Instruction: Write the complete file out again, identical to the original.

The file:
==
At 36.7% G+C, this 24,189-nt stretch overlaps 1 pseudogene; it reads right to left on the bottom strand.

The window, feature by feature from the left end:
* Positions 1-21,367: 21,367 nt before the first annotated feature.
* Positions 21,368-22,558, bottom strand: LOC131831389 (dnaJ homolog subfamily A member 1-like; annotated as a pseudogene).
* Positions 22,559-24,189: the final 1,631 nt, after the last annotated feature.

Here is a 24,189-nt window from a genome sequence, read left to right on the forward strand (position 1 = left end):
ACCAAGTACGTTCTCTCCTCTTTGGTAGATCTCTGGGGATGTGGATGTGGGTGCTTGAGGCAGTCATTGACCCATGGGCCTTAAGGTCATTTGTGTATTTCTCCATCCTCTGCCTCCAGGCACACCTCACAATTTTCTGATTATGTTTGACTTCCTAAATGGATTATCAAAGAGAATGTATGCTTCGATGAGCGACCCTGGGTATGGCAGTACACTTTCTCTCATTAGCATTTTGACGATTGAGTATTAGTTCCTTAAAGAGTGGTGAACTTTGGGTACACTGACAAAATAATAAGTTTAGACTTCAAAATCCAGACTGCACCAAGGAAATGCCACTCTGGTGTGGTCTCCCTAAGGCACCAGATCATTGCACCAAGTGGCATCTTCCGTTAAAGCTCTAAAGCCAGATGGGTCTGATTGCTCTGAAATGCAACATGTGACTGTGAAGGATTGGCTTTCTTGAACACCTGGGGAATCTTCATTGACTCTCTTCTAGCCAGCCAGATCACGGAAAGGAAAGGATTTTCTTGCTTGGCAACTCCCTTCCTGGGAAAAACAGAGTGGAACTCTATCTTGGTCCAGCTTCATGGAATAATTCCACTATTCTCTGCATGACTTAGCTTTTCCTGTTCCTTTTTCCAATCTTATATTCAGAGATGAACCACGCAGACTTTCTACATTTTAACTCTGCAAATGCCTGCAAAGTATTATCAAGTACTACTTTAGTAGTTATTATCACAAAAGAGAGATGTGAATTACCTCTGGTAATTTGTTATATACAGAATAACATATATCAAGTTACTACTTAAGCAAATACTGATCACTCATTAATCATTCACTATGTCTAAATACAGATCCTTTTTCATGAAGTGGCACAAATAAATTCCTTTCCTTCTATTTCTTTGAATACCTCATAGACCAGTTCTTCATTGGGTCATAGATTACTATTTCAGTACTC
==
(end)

At 36.7% G+C, this 24,189-nt stretch overlaps 1 pseudogene; it reads right to left on the bottom strand.

The window, feature by feature from the left end:
* Positions 1-21,367: 21,367 nt before the first annotated feature.
* Positions 21,368-22,558, bottom strand: LOC131831389 (dnaJ homolog subfamily A member 1-like; annotated as a pseudogene).
* Positions 22,559-24,189: the final 1,631 nt, after the last annotated feature.

Here is a 24,189-nt window from a genome sequence, read left to right on the forward strand (position 1 = left end):
ACCAAGTACGTTCTCTCCTCTTTGGTAGATCTCTGGGGATGTGGATGTGGGTGCTTGAGGCAGTCATTGACCCATGGGCCTTAAGGTCATTTGTGTATTTCTCCATCCTCTGCCTCCAGGCACACCTCACAATTTTCTGATTATGTTTGACTTCCTAAATGGATTATCAAAGAGAATGTATGCTTCGATGAGCGACCCTGGGTATGGCAGTACACTTTCTCTCATTAGCATTTTGACGATTGAGTATTAGTTCCTTAAAGAGTGGTGAACTTTGGGTACACTGACAAAATAATAAGTTTAGACTTCAAAATCCAGACTGCACCAAGGAAATGCCACTCTGGTGTGGTCTCCCTAAGGCACCAGATCATTGCACCAAGTGGCATCTTCCGTTAAAGCTCTAAAGCCAGATGGGTCTGATTGCTCTGAAATGCAACATGTGACTGTGAAGGATTGGCTTTCTTGAACACCTGGGGAATCTTCATTGACTCTCTTCTAGCCAGCCAGATCACGGAAAGGAAAGGATTTTCTTGCTTGGCAACTCCCTTCCTGGGAAAAACAGAGTGGAACTCTATCTTGGTCCAGCTTCATGGAATAATTCCACTATTCTCTGCATGACTTAGCTTTTCCTGTTCCTTTTTCCAATCTTATATTCAGAGATGAACCACGCAGACTTTCTACATTTTAACTCTGCAAATGCCTGCAAAGTATTATCAAGTACTACTTTAGTAGTTATTATCACAAAAGAGAGATGTGAATTACCTCTGGTAATTTGTTATATACAGAATAACATATATCAAGTTACTACTTAAGCAAATACTGATCACTCATTAATCATTCACTATGTCTAAATACAGATCCTTTTTCATGAAGTGGCACAAATAAATTCCTTTCCTTCTATTTCTTTGAATACCTCATAGACCAGTTCTTCATTGGGTCATAGATTACTATTTCAGTACTC